2141. Characteristics and prognosis of patients with a prosthetic vascular graft infection (PVGI): a prospective cohort of 200 patients.
Session: Poster Abstract Session: Healthcare Epidemiology: Surgical Site Infections
Saturday, October 6, 2018
Room: S Poster Hall

The aim of the present study was to describe the characteristics and prognosis of patients admitted for a PVGI and to assess the factors associated with the death of these patients.


All consecutive patients admitted in our department between January 1, 2000 and January 1, 2018 for a PVGI were enrolled in the present prospective cohort study. PVGIs were divided into extracavitary (femoro-femoral, femoro-popliteal and axillo-femoral) and cavitary (aorto-iliac, aorto-femoral, ilio-femoral, aortic); into “early” infection (<4 months) and late. Patients’ baseline characteristics and their follow-up were described, and factors associated with death were assessed by using a logistic multivariate regression model.

Results: Overall, 200 patients were included during this period. The median age of patients was 69 years [IQR: 61-78], mainly of men (86%). One hundred and sixteen patients had an intracavitary PVGI (58%). Enterobacteriaceae and MSSA were the most frequent pathogens (n=60 and 59), followed by coagulase negative staphylococci (n=30), Streptococcus (n=26) and enterococcus (n=25). Surgery with replacement of the infected prosthesis was performed in 102 patients (53%). Culture of material samples taken during surgery were plurimicrobial in 67 patients (34%). After surgery, the median follow-up of patients was 7.5 months [IQR: 2-19] during which 30 presented a failure (15%) and 85 patients died, 41 due to the PVGI (21%). Factors independently associated with death in multivariate analysis were: to be over 70 years old (OR=8.2; p<0.01), to stay in ICU for more than 6 days (OR=5.9; p=0.01) and to have an intracavitary PVGI (OR=9.0; p=0.02). Antibiotic therapy regimen combining rifampicin to another antibiotic was associated with a decreased mortality (OR=0.11; p<0.01).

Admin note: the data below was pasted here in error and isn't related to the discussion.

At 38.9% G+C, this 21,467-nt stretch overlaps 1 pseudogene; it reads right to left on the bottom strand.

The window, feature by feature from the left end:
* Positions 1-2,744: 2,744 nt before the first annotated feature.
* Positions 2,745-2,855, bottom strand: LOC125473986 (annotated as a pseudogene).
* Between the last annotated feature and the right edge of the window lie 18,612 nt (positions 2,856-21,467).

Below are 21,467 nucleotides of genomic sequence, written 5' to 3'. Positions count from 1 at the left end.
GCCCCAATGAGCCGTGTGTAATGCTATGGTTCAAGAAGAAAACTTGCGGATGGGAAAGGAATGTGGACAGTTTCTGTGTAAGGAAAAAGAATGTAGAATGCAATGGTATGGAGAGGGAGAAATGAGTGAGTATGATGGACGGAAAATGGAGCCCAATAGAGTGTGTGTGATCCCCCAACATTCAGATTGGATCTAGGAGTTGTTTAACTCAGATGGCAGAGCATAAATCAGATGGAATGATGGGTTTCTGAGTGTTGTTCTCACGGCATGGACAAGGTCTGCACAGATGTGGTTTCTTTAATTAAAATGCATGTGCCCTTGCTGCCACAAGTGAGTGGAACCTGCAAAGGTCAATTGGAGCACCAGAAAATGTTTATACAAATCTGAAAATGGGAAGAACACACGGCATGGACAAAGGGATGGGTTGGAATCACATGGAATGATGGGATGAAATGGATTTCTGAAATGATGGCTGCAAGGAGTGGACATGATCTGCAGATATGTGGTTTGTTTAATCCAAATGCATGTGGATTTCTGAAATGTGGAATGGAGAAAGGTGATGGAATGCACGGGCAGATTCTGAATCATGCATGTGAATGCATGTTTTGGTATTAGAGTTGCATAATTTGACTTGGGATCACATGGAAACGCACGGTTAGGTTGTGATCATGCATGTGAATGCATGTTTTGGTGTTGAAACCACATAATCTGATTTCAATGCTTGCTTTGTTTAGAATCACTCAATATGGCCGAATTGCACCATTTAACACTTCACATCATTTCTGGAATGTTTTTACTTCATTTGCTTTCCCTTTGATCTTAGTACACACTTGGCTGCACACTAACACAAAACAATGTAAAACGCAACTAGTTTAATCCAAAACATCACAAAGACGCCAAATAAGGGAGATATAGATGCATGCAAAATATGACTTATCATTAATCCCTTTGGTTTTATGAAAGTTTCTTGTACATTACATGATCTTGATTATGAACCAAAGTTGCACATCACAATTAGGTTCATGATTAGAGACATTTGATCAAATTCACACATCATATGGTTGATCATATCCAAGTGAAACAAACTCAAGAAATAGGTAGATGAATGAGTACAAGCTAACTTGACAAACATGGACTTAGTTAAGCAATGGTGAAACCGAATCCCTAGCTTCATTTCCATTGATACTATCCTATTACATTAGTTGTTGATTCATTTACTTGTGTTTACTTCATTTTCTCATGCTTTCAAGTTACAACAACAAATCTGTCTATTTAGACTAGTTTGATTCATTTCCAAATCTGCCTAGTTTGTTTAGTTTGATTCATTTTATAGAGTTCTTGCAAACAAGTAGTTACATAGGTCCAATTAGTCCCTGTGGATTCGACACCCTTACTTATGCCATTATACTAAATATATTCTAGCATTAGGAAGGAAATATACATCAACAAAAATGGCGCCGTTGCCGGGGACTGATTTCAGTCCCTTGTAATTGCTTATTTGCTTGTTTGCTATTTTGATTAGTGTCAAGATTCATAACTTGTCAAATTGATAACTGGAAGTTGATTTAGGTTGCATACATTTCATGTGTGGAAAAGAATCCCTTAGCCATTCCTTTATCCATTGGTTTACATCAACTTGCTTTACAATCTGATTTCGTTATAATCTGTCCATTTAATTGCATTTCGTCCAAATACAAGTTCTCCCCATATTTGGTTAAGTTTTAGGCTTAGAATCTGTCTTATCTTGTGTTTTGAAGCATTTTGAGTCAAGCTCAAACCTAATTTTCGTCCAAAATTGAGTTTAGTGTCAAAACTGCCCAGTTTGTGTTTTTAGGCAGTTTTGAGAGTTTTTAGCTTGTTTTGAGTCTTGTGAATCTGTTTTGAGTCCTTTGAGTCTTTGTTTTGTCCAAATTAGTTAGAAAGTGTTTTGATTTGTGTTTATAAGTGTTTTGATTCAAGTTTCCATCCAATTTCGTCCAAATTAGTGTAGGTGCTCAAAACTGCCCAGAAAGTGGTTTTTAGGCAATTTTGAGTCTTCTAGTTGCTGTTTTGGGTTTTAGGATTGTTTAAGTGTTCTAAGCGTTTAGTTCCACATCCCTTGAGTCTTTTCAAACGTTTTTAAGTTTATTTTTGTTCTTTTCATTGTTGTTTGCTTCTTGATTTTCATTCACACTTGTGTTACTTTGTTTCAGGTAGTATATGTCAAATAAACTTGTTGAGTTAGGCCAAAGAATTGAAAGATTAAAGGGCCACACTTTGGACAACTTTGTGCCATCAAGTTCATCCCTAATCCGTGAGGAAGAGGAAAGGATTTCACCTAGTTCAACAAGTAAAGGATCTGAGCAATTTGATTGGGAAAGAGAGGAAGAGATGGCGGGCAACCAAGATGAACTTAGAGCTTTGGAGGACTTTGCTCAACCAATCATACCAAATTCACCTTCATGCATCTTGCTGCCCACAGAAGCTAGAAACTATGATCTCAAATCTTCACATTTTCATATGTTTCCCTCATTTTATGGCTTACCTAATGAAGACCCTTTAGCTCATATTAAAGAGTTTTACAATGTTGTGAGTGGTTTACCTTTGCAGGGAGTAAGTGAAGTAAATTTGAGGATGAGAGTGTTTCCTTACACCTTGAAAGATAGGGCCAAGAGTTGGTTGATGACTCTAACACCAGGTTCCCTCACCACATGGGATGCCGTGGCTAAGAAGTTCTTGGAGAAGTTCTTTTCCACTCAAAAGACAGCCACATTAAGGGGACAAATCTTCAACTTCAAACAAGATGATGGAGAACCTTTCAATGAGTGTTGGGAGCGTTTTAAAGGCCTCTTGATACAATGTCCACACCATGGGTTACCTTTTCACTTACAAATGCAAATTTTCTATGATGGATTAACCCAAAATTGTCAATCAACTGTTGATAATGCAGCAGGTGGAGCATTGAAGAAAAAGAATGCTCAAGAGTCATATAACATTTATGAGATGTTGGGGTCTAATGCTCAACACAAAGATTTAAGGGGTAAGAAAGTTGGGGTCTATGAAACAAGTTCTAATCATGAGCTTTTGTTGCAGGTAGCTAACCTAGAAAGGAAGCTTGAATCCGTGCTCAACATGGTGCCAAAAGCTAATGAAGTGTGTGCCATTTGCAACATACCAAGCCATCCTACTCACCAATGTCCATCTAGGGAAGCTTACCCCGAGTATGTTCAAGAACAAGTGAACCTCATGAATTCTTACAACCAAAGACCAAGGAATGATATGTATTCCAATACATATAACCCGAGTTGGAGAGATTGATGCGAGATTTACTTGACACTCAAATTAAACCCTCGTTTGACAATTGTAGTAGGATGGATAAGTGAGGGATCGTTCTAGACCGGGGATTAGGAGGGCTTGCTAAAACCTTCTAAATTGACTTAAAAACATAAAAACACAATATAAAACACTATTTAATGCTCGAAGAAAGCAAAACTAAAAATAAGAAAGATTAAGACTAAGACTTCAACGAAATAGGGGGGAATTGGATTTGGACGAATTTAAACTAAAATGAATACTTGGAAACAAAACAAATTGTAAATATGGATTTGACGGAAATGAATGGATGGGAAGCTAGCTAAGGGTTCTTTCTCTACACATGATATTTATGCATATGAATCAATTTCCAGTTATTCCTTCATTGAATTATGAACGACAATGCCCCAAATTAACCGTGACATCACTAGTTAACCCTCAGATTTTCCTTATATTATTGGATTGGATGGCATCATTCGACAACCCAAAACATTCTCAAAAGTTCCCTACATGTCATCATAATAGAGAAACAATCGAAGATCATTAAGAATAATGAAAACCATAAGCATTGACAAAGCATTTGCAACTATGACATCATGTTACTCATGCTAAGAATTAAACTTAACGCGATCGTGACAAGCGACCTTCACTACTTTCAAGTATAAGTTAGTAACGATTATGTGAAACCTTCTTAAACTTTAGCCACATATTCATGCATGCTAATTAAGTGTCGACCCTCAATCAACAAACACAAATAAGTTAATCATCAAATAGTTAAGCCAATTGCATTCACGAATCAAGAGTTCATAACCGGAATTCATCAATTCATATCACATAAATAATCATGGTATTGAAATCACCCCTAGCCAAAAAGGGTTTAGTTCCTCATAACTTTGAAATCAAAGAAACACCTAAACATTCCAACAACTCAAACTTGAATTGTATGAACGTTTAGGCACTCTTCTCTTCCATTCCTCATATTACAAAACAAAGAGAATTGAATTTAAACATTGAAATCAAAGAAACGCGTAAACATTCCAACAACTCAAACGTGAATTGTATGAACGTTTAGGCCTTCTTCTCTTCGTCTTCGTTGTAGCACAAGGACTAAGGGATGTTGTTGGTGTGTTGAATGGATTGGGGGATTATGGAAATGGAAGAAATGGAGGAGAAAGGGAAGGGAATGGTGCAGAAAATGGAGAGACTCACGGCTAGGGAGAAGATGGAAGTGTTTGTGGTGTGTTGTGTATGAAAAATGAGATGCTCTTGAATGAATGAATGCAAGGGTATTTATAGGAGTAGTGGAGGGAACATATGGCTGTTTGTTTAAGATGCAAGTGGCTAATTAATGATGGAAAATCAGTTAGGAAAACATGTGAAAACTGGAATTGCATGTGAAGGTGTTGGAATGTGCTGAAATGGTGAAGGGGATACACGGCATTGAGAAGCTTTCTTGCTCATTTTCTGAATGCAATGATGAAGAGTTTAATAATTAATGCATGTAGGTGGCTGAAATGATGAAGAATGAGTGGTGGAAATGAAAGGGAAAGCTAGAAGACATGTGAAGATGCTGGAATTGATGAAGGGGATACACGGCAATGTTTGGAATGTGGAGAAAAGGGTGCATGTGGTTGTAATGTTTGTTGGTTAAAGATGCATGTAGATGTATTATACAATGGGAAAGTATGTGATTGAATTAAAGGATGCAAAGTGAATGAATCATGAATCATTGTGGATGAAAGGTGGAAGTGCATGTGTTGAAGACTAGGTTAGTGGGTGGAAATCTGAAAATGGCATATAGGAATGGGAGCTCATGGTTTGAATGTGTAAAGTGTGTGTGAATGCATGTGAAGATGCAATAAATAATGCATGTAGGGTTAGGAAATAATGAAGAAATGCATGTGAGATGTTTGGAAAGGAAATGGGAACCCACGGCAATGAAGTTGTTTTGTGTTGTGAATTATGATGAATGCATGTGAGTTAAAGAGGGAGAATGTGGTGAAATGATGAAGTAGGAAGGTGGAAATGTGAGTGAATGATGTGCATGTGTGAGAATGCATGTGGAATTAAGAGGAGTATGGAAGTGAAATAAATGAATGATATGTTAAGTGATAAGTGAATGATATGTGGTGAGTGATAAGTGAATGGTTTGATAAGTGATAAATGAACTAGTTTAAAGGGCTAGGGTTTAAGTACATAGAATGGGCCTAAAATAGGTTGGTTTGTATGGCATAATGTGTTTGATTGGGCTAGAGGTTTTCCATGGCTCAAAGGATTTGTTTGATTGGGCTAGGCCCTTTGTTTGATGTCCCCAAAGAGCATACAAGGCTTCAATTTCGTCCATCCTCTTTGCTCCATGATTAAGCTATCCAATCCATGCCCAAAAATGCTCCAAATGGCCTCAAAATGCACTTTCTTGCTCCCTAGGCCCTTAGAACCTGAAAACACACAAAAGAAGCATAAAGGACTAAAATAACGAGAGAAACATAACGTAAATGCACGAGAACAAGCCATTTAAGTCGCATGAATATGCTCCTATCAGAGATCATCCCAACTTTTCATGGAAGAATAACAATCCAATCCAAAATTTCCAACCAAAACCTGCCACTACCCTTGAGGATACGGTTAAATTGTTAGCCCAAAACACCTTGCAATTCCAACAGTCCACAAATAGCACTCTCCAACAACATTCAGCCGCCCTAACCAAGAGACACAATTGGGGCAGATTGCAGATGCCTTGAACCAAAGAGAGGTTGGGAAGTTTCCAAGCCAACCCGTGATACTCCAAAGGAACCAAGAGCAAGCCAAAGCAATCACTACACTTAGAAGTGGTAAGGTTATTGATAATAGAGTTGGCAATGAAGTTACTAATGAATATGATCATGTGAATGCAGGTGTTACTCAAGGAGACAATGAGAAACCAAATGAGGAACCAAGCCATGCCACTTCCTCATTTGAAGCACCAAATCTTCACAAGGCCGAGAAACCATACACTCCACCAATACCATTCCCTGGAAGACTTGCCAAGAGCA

Our results suggest that the prognostic of patients admitted for PVGI depends on the site of infection and the occurrence of a shock after the admission. We found a better prognosis for patients with an extracavitary PVGI, without sepsis. Finally, PVGI treated with an antibiotic combination including rifampicin had a better outcome.

Armelle Pasquet, MD1, Olivier Robineau, MD2, Michel Valette, MD3, Pier-Vito D'Elia, MD4, Sylvie Vandamme, CST2, Olivier Leroy, MD5, Barthelemy Lafon-Desmurs, MD3 and Eric Senneville, MD, PhD6, (1)Infectious Diseases, DRON hospital, tourcoing, France, (2)Infectious Diseases, Dron hospital, tourcoing, France, (3)Infectious Diseases, Dron Hospital, tourcoing, France, (4)Vascular Surgery, Dron hospital, tourcoing, France, (5)ICU, Dron Hospital, Tourcoing, France, (6)Infectious Diseases, Dron Hospital, Tourcoing, France


A. Pasquet, None

O. Robineau, None

M. Valette, None

P. V. D'Elia, None

S. Vandamme, None

O. Leroy, None

B. Lafon-Desmurs, None

E. Senneville, None

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